Monday, October 20, 2014

"I See a Red Door and I..." - Black and Dark Non-Metallic Metal Painting Tutorial

So, for my first tutorial, I'm focusing on a favorite area of mine- I consider myself pretty proficient in lighting and contrast, so NMM techniques was a clear first option.

This tutorial will be primarily about working primarily with glossy blacks and NMM, though the techniques could be applied to most high-contrast techniques and I'll make a few notes throughout on how this can be adapted.

This also covers a few of my preferences on paints and techniques.

I'll be using a Studio McVey Sedition Wars mini as the basis for this demo.

1: Prime

I used Krylon's Ultraflat series of primer for this. I've tried a few of their varieties along with other hardware companies', and this is by far the best I've found. I consider it on par with the best primers in the miniatures industry (P3's and Citadel Color's), but below 1/2 the price). It's just barely thicker than the above companies' but I wouldn't hesitate to prime a mini intended for display with it.

Option- other colors: If going with a different color, just try to start with a midtone. White will make too strong of a contrast and dark colors won't give any volume. If you've already primed the mini white and are painting a base color, thin the paint slightly so it gets a little initial volume since you're already putting down another color.

2: Wash (dark grey)
This is the darkest grey I regularly mix, and is a pretty heavy mix: Close to 50/50 of the darkest grey I have and black. I thin this mixture with water until it flows smoothly, concentrating in the cracks.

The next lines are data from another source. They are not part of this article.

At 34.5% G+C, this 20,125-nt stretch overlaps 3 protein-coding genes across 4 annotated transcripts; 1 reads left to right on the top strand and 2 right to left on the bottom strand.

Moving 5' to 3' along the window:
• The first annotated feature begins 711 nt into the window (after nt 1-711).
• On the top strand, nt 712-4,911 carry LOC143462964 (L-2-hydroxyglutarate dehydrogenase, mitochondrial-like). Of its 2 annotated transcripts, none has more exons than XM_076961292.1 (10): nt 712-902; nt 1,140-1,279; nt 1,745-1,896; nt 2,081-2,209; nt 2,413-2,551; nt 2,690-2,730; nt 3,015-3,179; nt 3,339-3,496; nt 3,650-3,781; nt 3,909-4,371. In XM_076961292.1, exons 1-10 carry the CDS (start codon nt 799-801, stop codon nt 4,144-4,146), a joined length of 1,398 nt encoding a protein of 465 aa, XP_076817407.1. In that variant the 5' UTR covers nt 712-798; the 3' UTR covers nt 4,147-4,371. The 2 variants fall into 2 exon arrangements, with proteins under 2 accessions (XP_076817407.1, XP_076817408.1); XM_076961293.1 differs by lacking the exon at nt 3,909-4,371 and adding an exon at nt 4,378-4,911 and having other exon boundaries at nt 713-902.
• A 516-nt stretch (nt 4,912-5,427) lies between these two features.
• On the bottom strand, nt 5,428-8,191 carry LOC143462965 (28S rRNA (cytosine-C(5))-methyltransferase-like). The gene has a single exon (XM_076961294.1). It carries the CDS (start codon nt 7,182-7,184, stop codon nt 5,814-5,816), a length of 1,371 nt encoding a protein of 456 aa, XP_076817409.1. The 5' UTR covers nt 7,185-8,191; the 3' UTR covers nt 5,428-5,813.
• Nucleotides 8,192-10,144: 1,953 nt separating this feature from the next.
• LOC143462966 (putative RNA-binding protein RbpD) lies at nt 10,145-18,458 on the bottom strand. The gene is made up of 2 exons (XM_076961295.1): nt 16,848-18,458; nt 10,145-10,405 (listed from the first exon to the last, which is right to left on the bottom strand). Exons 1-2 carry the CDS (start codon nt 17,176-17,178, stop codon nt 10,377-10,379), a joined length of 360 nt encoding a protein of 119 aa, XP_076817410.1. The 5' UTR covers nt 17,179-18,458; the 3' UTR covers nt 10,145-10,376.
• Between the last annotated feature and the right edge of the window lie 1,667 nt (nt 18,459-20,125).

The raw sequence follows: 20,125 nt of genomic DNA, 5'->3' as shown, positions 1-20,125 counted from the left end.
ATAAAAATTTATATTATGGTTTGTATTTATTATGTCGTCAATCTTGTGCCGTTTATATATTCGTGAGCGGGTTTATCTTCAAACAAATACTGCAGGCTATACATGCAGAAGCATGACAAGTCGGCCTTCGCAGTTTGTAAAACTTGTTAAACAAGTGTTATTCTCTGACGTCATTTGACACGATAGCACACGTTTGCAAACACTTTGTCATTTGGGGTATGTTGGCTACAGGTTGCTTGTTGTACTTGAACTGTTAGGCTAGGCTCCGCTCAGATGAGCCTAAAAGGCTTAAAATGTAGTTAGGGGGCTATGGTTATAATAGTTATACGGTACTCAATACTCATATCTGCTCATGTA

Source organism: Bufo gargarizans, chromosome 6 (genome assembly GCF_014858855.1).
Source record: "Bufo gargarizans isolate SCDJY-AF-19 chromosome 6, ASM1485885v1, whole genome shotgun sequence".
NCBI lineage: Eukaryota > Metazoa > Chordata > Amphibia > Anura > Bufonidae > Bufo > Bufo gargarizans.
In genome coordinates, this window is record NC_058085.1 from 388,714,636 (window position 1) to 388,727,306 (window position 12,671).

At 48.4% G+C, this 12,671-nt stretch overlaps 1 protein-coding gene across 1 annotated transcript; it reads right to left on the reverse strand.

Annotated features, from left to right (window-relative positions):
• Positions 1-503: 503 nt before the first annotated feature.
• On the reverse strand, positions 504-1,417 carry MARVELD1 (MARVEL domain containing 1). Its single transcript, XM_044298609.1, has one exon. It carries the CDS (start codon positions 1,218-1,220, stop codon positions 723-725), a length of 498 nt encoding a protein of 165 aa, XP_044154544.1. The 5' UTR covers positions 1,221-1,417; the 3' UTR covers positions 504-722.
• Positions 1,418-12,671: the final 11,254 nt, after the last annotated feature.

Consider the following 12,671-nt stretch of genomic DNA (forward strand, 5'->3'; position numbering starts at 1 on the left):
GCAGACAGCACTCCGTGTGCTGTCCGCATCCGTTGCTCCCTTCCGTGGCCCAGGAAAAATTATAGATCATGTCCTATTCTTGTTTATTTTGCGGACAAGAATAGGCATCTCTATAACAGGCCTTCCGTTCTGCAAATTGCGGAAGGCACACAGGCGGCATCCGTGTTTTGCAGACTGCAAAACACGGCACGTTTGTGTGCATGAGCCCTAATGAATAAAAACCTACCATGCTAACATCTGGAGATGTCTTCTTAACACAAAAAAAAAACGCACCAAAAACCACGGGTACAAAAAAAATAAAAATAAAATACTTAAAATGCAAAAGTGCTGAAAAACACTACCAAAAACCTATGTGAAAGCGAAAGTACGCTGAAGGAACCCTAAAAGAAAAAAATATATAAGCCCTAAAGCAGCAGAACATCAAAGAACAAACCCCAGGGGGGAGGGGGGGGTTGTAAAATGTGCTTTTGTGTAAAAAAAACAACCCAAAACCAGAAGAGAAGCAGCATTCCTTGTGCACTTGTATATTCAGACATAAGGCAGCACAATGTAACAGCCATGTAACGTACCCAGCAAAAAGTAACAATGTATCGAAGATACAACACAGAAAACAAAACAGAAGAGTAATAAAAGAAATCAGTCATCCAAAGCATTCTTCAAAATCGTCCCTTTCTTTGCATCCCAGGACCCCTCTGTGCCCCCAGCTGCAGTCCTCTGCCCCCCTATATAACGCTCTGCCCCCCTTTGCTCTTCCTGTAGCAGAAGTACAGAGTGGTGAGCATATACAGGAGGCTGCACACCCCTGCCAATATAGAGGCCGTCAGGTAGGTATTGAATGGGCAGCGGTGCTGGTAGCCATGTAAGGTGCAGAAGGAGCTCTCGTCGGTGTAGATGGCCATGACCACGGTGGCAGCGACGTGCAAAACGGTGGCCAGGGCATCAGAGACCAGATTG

This'll be largely done by feel, but you're looking for something that stains the whole surface, and won't entirely rub off with your finger if you try to wipe it after a few seconds. Too thin, and it won't do anything; too thick, and you might as well have started with a darker shade.

Paint the whole surface you care about this color.

Note: I prefer dropper paints (like Vallejo's line) over lid tops (like P3 or Citadel), because when mixing or thinning you have more control over the color and don't need to expose the paint to the air or scoop it with the brush, meaning it's less wearing on both paint and brush.

Option - other colors: If going with cooler colors, mixing down with black works fine; if going with warm colors or trying to get a little rusty look, I'd recommend 1 black: 1 neutral brown: 2 main color, since black tends to desaturate warm colors.

3: Wash (black)
(Note: This photo got a bit of glare on it, and the black got a little thicker than I intended.)

This is to smooth out the blending further, with a second, dark layer, thinned pretty heavily- you're really only going for the cracks, here. This mixture should be about as thin opacity as milk.

This is still just getting the basic recessed shading down.

Option - other colors: Again, if using warm colors, mix a bit of brown in instead of straight black.

Option - simplify: You can just start with black (or dark brown), to speed things up, though it doesn't get as smooth of a shade.

Option - lighter metal: If you're looking to go with a middle-dark metal (like the Astral Claws featured in my blog), you skip this step entirely, and start blending lighter immediately, or selectively go for the darkest areas.

4: Soft Highlight (dark grey)